Authentication in Web applications has been highjacked, HTTP defines a standard way of providing authentication but most apps use the evil spawn of Netscape, otherwise known as cookies. Why is this? Cookies aren't designed for authentication, they're a pain to use for it, insecure unless you know what you're doing, non-standard, and unRESTful.
Warning: The solution outlined in this article is experimental and might be a complete lie, be warned that your mileage may/will vary.
The main reason people walk away from using HTTP authentication is that they want control over the look of the login form and most browsers display an awful looking dialog box. So what we need is a way for HTML forms to pass HTTP auth data when it's submitted. The HTML spec provides HTML forms as a way to create queries and to POST urlencoded data to a URL, but can we subvert it?
We could add an
onsubmit event to our login form that pushes the username
and password values within our form into the URL in the forms
That way our login request would supply the users credentials in the URL and avoid the
server returning a 401 response and causing our browser from showing the HTTP auth box.
So is there an alternative way that doesn't require us to mung the username and password into the URL? Yes, our new friend, XMLHTTPRequest, it can submit the correct HTTP auth headers for us. Rather than adjusting the URL the form submits to, we can use XMLHTTPRequest to do a request before the form submits supplying the entered username and password. This will set up the browser with the HTTP auth credentials so it'll also send them with our actual form submission login request.
Enough talking, here's some code. This is our login function that we bind to our form submission:
It sends our XHR request with the given username and password, and then redirects the
that I introduced here, and then some code to create our login form and set everything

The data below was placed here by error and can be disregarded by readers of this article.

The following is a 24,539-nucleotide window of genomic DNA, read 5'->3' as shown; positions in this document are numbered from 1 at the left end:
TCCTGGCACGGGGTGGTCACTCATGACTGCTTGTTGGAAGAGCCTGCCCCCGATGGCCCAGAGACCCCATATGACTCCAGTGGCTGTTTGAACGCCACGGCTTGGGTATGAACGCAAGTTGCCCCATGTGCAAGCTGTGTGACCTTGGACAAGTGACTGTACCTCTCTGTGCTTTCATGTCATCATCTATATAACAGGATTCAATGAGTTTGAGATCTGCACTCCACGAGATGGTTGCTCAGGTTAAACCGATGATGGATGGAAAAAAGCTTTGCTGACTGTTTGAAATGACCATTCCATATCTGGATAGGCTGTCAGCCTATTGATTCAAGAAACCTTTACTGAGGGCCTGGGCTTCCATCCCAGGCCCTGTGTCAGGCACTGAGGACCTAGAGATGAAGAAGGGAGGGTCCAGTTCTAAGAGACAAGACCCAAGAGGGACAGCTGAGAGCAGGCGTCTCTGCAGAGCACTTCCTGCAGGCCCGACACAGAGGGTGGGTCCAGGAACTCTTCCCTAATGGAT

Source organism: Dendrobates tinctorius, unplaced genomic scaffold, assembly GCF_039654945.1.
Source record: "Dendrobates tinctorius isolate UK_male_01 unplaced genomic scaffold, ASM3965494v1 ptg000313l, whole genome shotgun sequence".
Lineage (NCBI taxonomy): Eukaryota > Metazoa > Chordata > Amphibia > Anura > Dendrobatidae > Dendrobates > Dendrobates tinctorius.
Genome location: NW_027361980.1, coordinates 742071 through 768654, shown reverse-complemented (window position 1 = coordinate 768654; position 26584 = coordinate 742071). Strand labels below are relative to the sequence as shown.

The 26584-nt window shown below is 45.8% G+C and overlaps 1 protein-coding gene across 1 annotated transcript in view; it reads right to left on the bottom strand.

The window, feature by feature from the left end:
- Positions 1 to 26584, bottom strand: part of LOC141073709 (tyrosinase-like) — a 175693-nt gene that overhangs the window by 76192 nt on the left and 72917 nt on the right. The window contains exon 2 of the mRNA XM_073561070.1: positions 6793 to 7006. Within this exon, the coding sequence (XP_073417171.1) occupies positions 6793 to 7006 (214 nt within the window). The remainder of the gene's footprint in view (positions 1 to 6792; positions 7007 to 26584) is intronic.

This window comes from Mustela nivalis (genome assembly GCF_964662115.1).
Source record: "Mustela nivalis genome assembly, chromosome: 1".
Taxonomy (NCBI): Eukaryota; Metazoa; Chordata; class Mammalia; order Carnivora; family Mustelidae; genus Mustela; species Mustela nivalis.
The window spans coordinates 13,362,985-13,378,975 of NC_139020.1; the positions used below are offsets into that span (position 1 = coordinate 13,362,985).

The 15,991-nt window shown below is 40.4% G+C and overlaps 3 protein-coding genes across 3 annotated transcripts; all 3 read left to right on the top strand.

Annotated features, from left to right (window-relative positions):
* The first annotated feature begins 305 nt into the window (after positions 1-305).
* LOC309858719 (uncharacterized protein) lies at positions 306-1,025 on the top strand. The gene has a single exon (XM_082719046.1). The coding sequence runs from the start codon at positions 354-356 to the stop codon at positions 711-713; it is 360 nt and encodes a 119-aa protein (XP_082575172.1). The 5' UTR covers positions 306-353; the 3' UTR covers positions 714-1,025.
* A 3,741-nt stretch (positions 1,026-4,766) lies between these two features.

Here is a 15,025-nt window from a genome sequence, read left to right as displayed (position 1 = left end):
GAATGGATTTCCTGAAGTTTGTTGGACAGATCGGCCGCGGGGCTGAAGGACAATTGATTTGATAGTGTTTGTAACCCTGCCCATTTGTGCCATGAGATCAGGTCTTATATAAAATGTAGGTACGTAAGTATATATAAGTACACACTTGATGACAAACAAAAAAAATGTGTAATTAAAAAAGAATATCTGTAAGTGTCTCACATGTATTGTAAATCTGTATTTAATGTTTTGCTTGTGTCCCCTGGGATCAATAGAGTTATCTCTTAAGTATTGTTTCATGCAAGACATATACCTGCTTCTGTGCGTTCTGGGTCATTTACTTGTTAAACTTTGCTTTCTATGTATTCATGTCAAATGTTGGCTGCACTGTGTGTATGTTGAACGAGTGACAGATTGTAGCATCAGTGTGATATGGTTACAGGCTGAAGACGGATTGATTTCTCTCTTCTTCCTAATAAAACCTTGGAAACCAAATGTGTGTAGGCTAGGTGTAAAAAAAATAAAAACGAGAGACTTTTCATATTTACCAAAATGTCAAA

This looks for all anchors with the class of
httpauth and replaces it with
a nice HTML form with the
login() function bound to it's
private.php looks like this, then we'll see that everything
works as we'd like:
It's not all good just yet, this technique works in IE6 and Firefox but is known not to work in both Opera and Safari, so if you care about those browsers you may want to think again about using this (or to spend some time investigating why it fails in those browsers).
HTTP Digest is a way of authenticating a client while never sending the clients password over the wire. To use Digest rather than Basic HTTP Auth, we only need to adjust our PHP script to implement digest:
So there we have it, there is no need for HTTP authentication to be shunned, even for aesthetic reasons. HTTP auth offers lots of advantages over using cookies:
So we should be using it, there's no excuses anymore.
I have put up an example of this code as a demonstration.
Note: I was first introduced to this idea by Christian Jensen and Jan Algermissen on the REST Discuss mailing list, so credit should be sent their way.
Update: Dimitri Glazkov made me revisit using HTTP Digest with this technique and realise that it does actually work, thanks Dimitri.
Update: Travis Estill and David Kleinschmidt reminded me that 401 responses shouldn't be returned without an Auth header and so a 403 is a better response code. This also helps to make Safari behave too.